It is unsurprising that the Syrian-Iraqi border would start to heat up. There is a history going back to the US-led Iraq war last decade that connected eastern Syria to the jihadist front in western Iraq. At the time, the Assad regime turned a blind eye to the staging ground that AQI used in eastern Syria for facilitating training, weapons and fighter trafficking, and document forgery. In other words, eastern Syria was a key hub for the lifeline of AQI’s efforts. Not until 2007 did the Assad regime start cracking down on these networks.

This is also one of the reasons for the rapid rise of JN last year. Unlike other groups, they were not completely starting from scratch. Many of the Syrians that lead JN previously fought with AQI during the height of the jihadist insurgency last decade. Further, according to the US Treasury Department’s designation of JN, in the fall of 2011, AQI sent two senior leaders Maysar Ali Musa Abdallah al-Juburi and Anas Hasan Khattab to help establish and prepare the groundwork for the creation of JN in January 2012. Therefore, while JN is majority Syrian, there are past and present links between it and AQI.

The recent JN seizure of the border post at Yarubiyah on March 2 as well as JN’s leading role in governance and social welfare in the Eastern Region of Syria highlights the soft nature of the Syrian-Iraqi border since jihadists do even not recognize such lines. Put together, it is possible that JN and AQI might start openly coordinating attacks, whereby JN attacks border crossings, Syrian soldiers try to take safe haven in western Iraq, and AQI is waiting on the other side to finish the job.

AQI now also has other motivations for overtly taking part in the fight against the Assad regime. The sectarianization of the Syrian conflict coupled with the nature of the Iraqi Sunni lot has provided an opportunity for AQI to regain its credibility among the Iraqi Sunni community, which turned on it as a result of its excessive violence and perceived foreign implementation of sharia last decade. As the Sunni protests in western Iraq have picked up steam over the past year, AQI has attempted to co-opt it by cultivating a narrative that it is the only true defenders of the Sunni community. They even went so far as calling a video “The Anbar Spring.”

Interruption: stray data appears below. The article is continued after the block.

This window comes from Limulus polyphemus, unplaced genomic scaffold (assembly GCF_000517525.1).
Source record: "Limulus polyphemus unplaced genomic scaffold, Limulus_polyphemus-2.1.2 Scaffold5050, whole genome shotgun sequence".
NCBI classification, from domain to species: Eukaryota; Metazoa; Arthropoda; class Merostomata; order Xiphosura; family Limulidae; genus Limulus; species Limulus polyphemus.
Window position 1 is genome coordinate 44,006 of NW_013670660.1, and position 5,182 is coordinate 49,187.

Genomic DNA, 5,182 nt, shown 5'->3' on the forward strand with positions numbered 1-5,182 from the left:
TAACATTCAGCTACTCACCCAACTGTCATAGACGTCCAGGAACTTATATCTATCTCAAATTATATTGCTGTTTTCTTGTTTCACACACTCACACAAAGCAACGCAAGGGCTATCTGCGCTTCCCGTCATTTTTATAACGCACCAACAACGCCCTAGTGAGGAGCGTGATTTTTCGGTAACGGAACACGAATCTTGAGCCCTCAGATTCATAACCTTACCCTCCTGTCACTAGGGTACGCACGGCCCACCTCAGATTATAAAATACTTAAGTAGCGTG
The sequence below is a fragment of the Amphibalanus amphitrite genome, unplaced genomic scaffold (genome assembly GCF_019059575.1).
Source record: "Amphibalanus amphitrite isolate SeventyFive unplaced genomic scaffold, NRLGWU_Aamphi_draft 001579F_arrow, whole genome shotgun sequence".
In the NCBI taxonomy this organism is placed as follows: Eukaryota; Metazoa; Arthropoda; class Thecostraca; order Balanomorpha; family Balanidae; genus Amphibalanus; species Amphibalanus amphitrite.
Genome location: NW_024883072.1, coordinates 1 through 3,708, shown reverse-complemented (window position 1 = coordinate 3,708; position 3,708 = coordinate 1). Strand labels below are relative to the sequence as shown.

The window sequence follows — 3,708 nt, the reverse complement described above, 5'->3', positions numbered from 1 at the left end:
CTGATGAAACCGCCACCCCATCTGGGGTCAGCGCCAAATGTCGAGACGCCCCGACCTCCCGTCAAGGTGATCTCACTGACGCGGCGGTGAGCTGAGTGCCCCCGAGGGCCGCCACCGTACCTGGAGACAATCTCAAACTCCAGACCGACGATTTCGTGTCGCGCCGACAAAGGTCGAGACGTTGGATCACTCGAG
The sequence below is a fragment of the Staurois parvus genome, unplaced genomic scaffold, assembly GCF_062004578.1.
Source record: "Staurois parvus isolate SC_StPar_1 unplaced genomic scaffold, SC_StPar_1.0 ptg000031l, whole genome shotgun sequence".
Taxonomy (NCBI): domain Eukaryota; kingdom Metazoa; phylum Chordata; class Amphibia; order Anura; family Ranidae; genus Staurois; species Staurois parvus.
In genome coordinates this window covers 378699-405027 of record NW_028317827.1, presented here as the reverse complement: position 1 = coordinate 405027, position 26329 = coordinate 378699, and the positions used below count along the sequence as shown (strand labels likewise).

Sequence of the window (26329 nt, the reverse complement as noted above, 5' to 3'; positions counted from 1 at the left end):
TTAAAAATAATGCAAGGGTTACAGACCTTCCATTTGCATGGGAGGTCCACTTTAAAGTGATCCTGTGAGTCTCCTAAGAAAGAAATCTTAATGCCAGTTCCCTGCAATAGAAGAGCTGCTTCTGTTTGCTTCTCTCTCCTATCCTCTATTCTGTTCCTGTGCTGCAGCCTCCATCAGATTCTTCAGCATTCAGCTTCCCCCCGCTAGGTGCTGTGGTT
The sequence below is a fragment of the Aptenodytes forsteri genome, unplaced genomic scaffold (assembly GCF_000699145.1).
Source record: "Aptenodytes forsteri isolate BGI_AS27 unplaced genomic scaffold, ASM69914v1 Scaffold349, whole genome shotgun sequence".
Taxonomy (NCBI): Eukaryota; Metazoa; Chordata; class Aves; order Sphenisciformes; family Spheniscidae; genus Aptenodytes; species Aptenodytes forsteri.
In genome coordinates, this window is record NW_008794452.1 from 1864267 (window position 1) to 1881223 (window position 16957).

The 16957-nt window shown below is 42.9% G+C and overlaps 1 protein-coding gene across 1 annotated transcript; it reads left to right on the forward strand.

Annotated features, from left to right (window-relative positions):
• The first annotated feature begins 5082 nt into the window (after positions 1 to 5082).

Through the Syrian conflict, by defending the Sunnis there, AQI will try to convince Iraqi Sunnis that they are on their side too against the marginalization of the Shia-led Iraqi government. All of this also feeds into AQI’s master narrative regarding the Iraqi government as truly doing the bidding of the Iranian regime. In light of Iran and Hizbullah going all in on Syria and assisting the Assad regime, what began as local fights in Syria and Iraq, could meld together through the work of AQI and JN.

The announcement of involvement by AQI in killing the Syrian soldiers illustrates how the Syrian conflict is no longer confined to its borders. The longer the fight against the Assad regime continues the more likely more incidents like this are to occur. Jihadist actors have a key motivation for this: they do not see the Syrian conflict through a nationalist lens, but as part of their greater global conflict to reestablish the Caliphate. Through sectarian rhetoric, AQI will use the Syrian fight to try and gain more recruits in Iraq and redeem itself for its lost opportunity last decade. Time will tell if they are successful.